This continues the previous post, which introduced a description of patient Elizabeth Wolinsky’s bariatric surgery, as related by journalist Colleen de Bellefonds. She writes,
For a week after gastric bypass surgery, many patients have a bag hanging outside of the body connected to a thin tube attached to the stomach; this allows any excess fluids to drain from the abdomen… And every day you have to clean it, Wolinsky says. “It’s excruciatingly difficult. It’s such a gross and painful feeling, knowing it’s attached to an organ in your body and you can see it.”
After surgery, the patient will need to sleep in a semi-sitting position for quite a few nights. Then, she or he can never again take non-steroidal anti-inflammatory medications, and will always be more susceptible than a normal person to the effects of alcohol. It will always be necessary to drink a lot of water, and kidney stones might develop. The desire to eat will probably be as strong as ever, and giving in to that impulse causes physical pain.
Despite all the enormous expense, work, and pain involved in weight-loss surgery, the potential is there to go ahead and overeat anyhow, to the point where additional surgery might be needed to repair the damage. There is strong suspicion that the microbiome is adversely affected. This point would not apply so much to small children, but a teenager who previously attempted or seriously contemplated suicide might be at greater risk, especially if there is a history of sexual abuse.
And what about the children?
Imagine explaining all this to a child who has barely learned to read, and expecting true comprehension of how much “compliance” will be required next week, next month, next year, and in all the succeeding years on earth. Where is the motivation expected to come from? Is that seven-year-old supposed to get all enthusiastic about slimming down to attract their soulmate?
What if the adults in this child’s life have been in the habit of motivating good behavior with treats? You can hardly tell a kid, “Stay on this special eating regime and you can have a bag of chips and a soda every night — oh wait, we can’t do that anymore.”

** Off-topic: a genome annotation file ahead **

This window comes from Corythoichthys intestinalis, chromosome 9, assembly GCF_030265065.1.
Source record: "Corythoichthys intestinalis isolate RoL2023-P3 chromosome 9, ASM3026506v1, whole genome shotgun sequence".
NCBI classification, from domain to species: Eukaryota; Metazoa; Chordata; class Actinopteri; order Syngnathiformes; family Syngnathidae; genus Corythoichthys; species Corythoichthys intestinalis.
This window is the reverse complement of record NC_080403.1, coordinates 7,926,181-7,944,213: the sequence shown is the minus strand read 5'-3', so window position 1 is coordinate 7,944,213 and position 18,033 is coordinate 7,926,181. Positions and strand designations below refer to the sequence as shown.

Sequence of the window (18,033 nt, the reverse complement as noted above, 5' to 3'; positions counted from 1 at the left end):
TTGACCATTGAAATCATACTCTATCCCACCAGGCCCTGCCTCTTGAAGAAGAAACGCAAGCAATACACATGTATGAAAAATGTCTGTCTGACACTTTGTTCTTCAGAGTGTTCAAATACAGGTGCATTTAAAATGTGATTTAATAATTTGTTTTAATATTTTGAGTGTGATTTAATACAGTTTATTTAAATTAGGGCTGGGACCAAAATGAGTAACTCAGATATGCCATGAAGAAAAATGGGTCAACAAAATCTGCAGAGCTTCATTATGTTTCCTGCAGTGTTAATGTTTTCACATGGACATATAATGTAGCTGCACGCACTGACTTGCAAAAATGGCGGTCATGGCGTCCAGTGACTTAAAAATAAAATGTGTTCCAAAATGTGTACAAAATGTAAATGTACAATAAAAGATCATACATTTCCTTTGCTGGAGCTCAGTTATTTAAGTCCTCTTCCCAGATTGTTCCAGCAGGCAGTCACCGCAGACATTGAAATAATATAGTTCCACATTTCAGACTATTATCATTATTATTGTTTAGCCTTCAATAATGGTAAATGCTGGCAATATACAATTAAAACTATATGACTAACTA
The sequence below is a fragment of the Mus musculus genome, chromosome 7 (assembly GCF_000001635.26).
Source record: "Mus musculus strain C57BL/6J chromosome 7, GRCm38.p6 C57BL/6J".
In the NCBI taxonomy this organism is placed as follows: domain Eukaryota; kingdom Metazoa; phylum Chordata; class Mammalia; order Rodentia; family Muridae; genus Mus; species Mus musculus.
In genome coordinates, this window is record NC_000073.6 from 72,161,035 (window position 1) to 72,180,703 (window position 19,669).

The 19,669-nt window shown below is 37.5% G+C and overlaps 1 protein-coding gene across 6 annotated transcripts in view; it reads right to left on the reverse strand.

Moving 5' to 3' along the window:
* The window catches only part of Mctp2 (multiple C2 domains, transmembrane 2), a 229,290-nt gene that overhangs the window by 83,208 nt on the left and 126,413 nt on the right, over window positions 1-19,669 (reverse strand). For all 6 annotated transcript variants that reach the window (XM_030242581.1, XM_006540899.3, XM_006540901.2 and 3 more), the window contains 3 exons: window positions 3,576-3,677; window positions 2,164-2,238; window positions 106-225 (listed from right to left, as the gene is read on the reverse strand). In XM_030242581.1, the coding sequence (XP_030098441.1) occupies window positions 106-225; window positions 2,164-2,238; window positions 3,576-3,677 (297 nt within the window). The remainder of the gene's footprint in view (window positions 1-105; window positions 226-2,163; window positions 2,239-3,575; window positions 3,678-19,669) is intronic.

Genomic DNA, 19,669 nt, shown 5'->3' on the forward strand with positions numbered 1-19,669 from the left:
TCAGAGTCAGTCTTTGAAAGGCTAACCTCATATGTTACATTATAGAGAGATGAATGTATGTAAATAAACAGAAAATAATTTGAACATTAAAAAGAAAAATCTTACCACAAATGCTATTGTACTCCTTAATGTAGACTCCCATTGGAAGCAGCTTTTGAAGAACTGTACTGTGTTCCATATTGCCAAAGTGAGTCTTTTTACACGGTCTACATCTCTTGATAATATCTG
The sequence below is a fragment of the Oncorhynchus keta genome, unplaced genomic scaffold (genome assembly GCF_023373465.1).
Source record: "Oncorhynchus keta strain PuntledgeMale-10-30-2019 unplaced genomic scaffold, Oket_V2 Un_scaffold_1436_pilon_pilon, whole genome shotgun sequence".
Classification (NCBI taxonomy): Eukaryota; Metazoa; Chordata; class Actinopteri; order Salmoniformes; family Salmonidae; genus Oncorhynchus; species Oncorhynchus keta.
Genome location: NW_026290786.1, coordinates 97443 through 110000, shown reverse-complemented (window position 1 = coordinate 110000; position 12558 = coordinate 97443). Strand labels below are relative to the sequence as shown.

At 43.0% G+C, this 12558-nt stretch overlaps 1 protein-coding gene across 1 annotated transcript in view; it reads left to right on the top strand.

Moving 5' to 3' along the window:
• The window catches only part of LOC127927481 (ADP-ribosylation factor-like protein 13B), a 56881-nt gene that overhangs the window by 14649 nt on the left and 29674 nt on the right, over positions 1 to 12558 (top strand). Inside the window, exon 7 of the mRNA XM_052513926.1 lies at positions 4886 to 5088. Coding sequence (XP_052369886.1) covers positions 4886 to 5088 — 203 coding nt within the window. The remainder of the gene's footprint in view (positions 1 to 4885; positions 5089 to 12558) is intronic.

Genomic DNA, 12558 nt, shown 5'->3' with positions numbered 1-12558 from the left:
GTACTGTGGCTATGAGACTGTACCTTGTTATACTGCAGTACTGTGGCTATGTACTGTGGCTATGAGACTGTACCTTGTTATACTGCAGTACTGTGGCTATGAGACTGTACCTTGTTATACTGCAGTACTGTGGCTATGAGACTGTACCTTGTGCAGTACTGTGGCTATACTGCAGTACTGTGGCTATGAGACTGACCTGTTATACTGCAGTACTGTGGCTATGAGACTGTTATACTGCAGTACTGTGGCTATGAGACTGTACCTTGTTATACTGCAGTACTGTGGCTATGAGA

What seven-year-old is able to understand the risks and benefits, or has the stability, self-efficacy, resilience and coping resources to be a perfectly conscious and responsible human being? As for current stressors, a typical child is hardly in a position to even pinpoint them, much less do anything about them.
There is no way a 13-year-old who just wants to not be made fun of is going to be able to give informed consent and understand what the surgery really means.
Those are the words of Dr. Charlie Seltzer, a weight loss specialist from Philadelphia who, while willing to make an exception for a teen with heart disease and diabetes, is generally not a fan. Children lack medical autonomy, as they should. That’s why they have parents or guardians to be their proxies in legal matters.
In the case of a minor child, what the guidelines really mean is that the parents need to have the qualities described. Are they fooling themselves? If the parents are so woke, how did things come to this pass, anyway? If the patient really has such an admirable support system, how did the situation ever become so dire?
Dr. Seltzer told journalist Kristen Fischer,
A teenager (and his or her parents) will probably see the surgery as a magic cure-all and be likely to gloss over the negatives and overplay the benefits. I have a real problem with a teenager even being offered bariatric surgery as an option unless it truly is a last resort.
Dr. Pretlow says,
Bariatric surgery is major surgery that radically and permanently changes a child’s anatomy. Can a teen, much less a pre-teen, genuinely consent to such a life-changing procedure?
In considering this, for comparison purposes, we look at research from the University of Iowa, where 485 credentialed and experienced social workers were asked about age and responsibility:
A survey presented at the Academy of Pediatrics annual conference found that a majority of social workers believe children should be at least 12 before being left home alone for four hours or longer…
[I]f the child is under 10 […] the majority of those surveyed would call it neglect.
[F]our-fifths agreed it should be illegal for children under 10 years. A smaller percentage would categorize it as neglect even if the child is 12 or 14.
(To be continued…)
Your responses and feedback are welcome!
Source: “9 Things I Wish I Knew About Gastric Bypass Surgery Before I Had It,” WomensHealthMag.com, 01/18/17
Source: “Should Children Have Weight Loss Surgery?,” Healthline.com, 01/09/18
Source: “When It’s OK to Leave Your Child Home Alone, According to Social Workers,” Parents-Together.org, 11/07/19
Image by Open Grid Scheduler/public domain